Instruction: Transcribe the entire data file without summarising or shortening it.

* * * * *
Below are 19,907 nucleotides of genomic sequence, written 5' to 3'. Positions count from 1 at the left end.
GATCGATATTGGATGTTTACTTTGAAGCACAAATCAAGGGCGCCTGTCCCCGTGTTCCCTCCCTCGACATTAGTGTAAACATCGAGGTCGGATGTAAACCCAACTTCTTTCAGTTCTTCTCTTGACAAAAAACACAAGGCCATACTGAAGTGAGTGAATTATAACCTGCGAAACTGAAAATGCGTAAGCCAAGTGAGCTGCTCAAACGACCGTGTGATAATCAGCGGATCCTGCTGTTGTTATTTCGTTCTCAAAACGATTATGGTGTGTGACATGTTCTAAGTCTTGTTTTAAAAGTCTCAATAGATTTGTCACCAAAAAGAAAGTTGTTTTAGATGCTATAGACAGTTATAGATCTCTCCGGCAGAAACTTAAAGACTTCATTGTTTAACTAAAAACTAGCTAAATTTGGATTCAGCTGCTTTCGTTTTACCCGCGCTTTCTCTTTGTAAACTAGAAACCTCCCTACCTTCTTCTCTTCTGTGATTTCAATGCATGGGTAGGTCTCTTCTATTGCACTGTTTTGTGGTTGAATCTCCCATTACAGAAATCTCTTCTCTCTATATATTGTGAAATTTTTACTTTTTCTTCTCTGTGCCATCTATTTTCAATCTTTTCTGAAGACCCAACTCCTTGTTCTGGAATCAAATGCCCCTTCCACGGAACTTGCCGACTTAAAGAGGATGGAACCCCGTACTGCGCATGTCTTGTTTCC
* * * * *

Below are 19,907 nucleotides of genomic sequence, written 5' to 3'. Positions count from 1 at the left end.
GATCGATATTGGATGTTTACTTTGAAGCACAAATCAAGGGCGCCTGTCCCCGTGTTCCCTCCCTCGACATTAGTGTAAACATCGAGGTCGGATGTAAACCCAACTTCTTTCAGTTCTTCTCTTGACAAAAAACACAAGGCCATACTGAAGTGAGTGAATTATAACCTGCGAAACTGAAAATGCGTAAGCCAAGTGAGCTGCTCAAACGACCGTGTGATAATCAGCGGATCCTGCTGTTGTTATTTCGTTCTCAAAACGATTATGGTGTGTGACATGTTCTAAGTCTTGTTTTAAAAGTCTCAATAGATTTGTCACCAAAAAGAAAGTTGTTTTAGATGCTATAGACAGTTATAGATCTCTCCGGCAGAAACTTAAAGACTTCATTGTTTAACTAAAAACTAGCTAAATTTGGATTCAGCTGCTTTCGTTTTACCCGCGCTTTCTCTTTGTAAACTAGAAACCTCCCTACCTTCTTCTCTTCTGTGATTTCAATGCATGGGTAGGTCTCTTCTATTGCACTGTTTTGTGGTTGAATCTCCCATTACAGAAATCTCTTCTCTCTATATATTGTGAAATTTTTACTTTTTCTTCTCTGTGCCATCTATTTTCAATCTTTTCTGAAGACCCAACTCCTTGTTCTGGAATCAAATGCCCCTTCCACGGAACTTGCCGACTTAAAGAGGATGGAACCCCGTACTGCGCATGTCTTGTTTCC